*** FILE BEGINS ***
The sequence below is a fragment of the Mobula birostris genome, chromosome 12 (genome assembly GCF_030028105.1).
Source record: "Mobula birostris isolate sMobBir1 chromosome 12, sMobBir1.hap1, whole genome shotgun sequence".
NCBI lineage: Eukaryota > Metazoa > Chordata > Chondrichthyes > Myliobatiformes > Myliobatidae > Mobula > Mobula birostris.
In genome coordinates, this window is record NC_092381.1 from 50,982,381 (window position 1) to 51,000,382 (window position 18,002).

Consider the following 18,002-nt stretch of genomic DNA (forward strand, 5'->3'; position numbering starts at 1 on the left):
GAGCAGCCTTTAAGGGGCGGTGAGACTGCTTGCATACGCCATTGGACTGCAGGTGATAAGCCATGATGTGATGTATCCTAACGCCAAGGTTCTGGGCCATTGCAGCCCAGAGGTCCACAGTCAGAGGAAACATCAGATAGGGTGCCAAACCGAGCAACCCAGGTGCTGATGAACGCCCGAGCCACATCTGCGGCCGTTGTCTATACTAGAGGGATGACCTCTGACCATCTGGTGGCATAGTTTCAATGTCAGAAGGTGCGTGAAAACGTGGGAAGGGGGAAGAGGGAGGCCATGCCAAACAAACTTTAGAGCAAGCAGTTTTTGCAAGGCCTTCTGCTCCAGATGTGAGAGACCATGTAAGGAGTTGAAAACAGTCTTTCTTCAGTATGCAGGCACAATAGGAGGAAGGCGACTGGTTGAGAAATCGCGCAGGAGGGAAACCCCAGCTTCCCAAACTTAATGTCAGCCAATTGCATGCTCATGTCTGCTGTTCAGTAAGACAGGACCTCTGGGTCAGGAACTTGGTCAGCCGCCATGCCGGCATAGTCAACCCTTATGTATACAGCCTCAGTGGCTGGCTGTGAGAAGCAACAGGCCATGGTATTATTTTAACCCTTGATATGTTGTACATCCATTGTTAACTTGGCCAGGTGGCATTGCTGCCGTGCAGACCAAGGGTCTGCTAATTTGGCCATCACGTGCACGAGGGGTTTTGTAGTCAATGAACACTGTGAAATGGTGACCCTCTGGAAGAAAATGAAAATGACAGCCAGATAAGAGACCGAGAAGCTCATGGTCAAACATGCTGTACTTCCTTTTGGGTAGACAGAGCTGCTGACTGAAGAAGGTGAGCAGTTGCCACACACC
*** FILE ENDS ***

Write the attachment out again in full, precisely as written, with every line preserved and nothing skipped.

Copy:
The sequence below is a fragment of the Mobula birostris genome, chromosome 12 (genome assembly GCF_030028105.1).
Source record: "Mobula birostris isolate sMobBir1 chromosome 12, sMobBir1.hap1, whole genome shotgun sequence".
NCBI lineage: Eukaryota > Metazoa > Chordata > Chondrichthyes > Myliobatiformes > Myliobatidae > Mobula > Mobula birostris.
In genome coordinates, this window is record NC_092381.1 from 50,982,381 (window position 1) to 51,000,382 (window position 18,002).

Consider the following 18,002-nt stretch of genomic DNA (forward strand, 5'->3'; position numbering starts at 1 on the left):
GAGCAGCCTTTAAGGGGCGGTGAGACTGCTTGCATACGCCATTGGACTGCAGGTGATAAGCCATGATGTGATGTATCCTAACGCCAAGGTTCTGGGCCATTGCAGCCCAGAGGTCCACAGTCAGAGGAAACATCAGATAGGGTGCCAAACCGAGCAACCCAGGTGCTGATGAACGCCCGAGCCACATCTGCGGCCGTTGTCTATACTAGAGGGATGACCTCTGACCATCTGGTGGCATAGTTTCAATGTCAGAAGGTGCGTGAAAACGTGGGAAGGGGGAAGAGGGAGGCCATGCCAAACAAACTTTAGAGCAAGCAGTTTTTGCAAGGCCTTCTGCTCCAGATGTGAGAGACCATGTAAGGAGTTGAAAACAGTCTTTCTTCAGTATGCAGGCACAATAGGAGGAAGGCGACTGGTTGAGAAATCGCGCAGGAGGGAAACCCCAGCTTCCCAAACTTAATGTCAGCCAATTGCATGCTCATGTCTGCTGTTCAGTAAGACAGGACCTCTGGGTCAGGAACTTGGTCAGCCGCCATGCCGGCATAGTCAACCCTTATGTATACAGCCTCAGTGGCTGGCTGTGAGAAGCAACAGGCCATGGTATTATTTTAACCCTTGATATGTTGTACATCCATTGTTAACTTGGCCAGGTGGCATTGCTGCCGTGCAGACCAAGGGTCTGCTAATTTGGCCATCACGTGCACGAGGGGTTTTGTAGTCAATGAACACTGTGAAATGGTGACCCTCTGGAAGAAAATGAAAATGACAGCCAGATAAGAGACCGAGAAGCTCATGGTCAAACATGCTGTACTTCCTTTTGGGTAGACAGAGCTGCTGACTGAAGAAGGTGAGCAGTTGCCACACACC